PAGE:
Joan Nova sets out to gently escort an old classic into the 21st century.
By Joan Nova
I’m not a traditionalist. Never claimed to be. Not in my beliefs, not in my life’s decisions and certainly not in my kitchen. I stand squarely against doing things a certain way (or any specific way) just because that’s how they are/were conventionally done. It may be a controversial stance to some who hold tradition dear, but for me to do otherwise would be contra my mind’s eye. Sure, I’m influenced and guided by prevailing wisdom and ‘tried + true’ experiences, but I adhere to the view that every.single.thing in life could – and should – be routinely revisited, questioned and perhaps reinterpreted with the passage of time. That goes for relationships, behavior, beliefs, politics, style…and food!
When it comes to meatball sandwiches, I’ve eaten my share…although not recently. In fact, it’s been a long time what with watching calories and a changing perspective of what constitutes good food.
Much like this photo when I think of a meatball sub, I conjure up memories of:
long and slow cooked meatballs,
that are squished into a soft bread,
with spooned over sauce permeating the dough and making it…well, doughy.
It’s just a big mush. To take it a step further and make the sandwich ‘parmigiana’ adds yet another layer of mushiness. Now this may make some of you drool. I used to be that way. But it’s not the way I eat anymore.
Calories and nutritional value aside… there’s no textural contrast, every bite is a blur on your palate, nothing stands on its own, and the visual doesn’t help to separate and identify the ingredients either.
It just doesn’t work for me anymore.
There are many names for this type of sandwich. Growing up in NYC, the term we used was “hero” or “sangwich” :) but elsewhere it’s a sub, grinder, hoagie, blimpie, rocket, torpedo and spuckie! Spuckie?! Whatever you call it, the recipe is simple…it’s a filled sandwich served on Italian or French bread. According to Wikipedia, the sandwich originated in Italian-American communities who settled in the NE United States in the late 19-mid 20th centuries.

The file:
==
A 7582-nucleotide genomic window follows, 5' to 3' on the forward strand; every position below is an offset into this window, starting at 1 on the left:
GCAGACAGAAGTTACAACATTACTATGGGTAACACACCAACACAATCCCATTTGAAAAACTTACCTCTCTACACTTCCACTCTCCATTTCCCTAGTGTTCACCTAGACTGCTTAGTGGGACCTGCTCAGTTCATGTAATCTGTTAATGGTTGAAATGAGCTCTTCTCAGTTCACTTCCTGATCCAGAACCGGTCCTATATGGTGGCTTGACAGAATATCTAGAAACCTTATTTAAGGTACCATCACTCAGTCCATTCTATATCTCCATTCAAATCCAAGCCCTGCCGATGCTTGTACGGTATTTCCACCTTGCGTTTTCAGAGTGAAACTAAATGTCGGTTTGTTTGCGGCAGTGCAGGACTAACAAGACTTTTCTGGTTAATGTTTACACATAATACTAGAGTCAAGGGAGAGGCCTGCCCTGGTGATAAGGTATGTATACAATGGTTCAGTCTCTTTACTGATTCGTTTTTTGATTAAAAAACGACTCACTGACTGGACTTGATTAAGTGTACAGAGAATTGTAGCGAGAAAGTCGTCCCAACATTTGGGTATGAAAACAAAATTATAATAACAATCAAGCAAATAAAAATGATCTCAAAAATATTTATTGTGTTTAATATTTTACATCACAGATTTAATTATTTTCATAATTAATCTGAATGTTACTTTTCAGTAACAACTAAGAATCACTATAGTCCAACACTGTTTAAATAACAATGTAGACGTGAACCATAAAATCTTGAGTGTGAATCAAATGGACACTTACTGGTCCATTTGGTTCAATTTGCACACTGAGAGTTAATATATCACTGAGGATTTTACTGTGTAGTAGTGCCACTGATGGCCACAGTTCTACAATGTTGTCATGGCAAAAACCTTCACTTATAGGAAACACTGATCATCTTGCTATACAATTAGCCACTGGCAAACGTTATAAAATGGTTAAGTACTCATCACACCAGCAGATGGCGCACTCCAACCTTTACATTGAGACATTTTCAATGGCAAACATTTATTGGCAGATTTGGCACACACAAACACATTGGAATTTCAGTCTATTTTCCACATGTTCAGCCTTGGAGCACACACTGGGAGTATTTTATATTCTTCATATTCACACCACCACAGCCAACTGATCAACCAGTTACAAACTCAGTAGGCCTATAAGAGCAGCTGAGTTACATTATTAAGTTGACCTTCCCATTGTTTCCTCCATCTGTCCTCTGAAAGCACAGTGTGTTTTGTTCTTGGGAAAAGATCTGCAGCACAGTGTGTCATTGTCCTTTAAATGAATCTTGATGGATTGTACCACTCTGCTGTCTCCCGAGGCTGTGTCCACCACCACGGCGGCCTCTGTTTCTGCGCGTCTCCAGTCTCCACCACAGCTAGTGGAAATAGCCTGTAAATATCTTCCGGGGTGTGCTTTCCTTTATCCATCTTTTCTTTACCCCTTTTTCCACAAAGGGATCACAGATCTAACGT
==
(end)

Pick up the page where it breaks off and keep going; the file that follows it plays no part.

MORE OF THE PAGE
Building the 2011 meatball parm sub starts with really good bread.
And the meatballs, of course. Where I differed from the traditional (ground meat, beaten egg, onion, garlic, parmesan, breadcrumbs, basil, dry seasonings) was I used turkey and added white cannellini beans to the mixture. First time I ever did that, but not the last. By baking the meatballs at 375 instead of frying and not adding them to a sauce, they retained their garlicky cheesy taste and structural integrity.
I’m a big fan of using fresh mozzarella and raw tomatoes in places where you’d generally find them cooked or baked. I often do it with pasta, vegetables (especially eggplant) and, as you can see, in sandwiches.
So instead of the ‘parmigiana’ component, I went for more of a tomato caprese.
Next came the meatballs.
And, then, just to keep it fresh, I topped it off with an Italian Slaw made of shaved fennel, radicchio, green onion and parsley with olive oil, dry seasonings, garlic and lemon dressing.
I didn’t set out to reinvent the meatball parm sub, but I’m glad I did. It started because I had ground turkey and a container of leftover white cannellini beans. I wasn’t even thinking meatballs but then one thought led to another. You know how that is.
It may not be a traditional meatball sub but when you take a bite…
you get toasted artisanal bread, creamy fresh mozzarella, sweet fresh tomatoes, garlicky and cheesy meatballs, and a fresh salad that complements and brings everything together. Mamma mia, sono buono!
Other uncooked ‘parm’ dishes:
No Bake Eggplant Parm Sandwich
Summertime Eggplant Parm: e molto delizioso
Joan Nova is the publisher of FOODalogue: Meandering Meals, Musings + Travel which melds her lifelong passions for food, travel, photography and publishing. Her culinary style is bold and colorful with finishing touches that take each dish to the next level. She is an active participant in many online food organizations.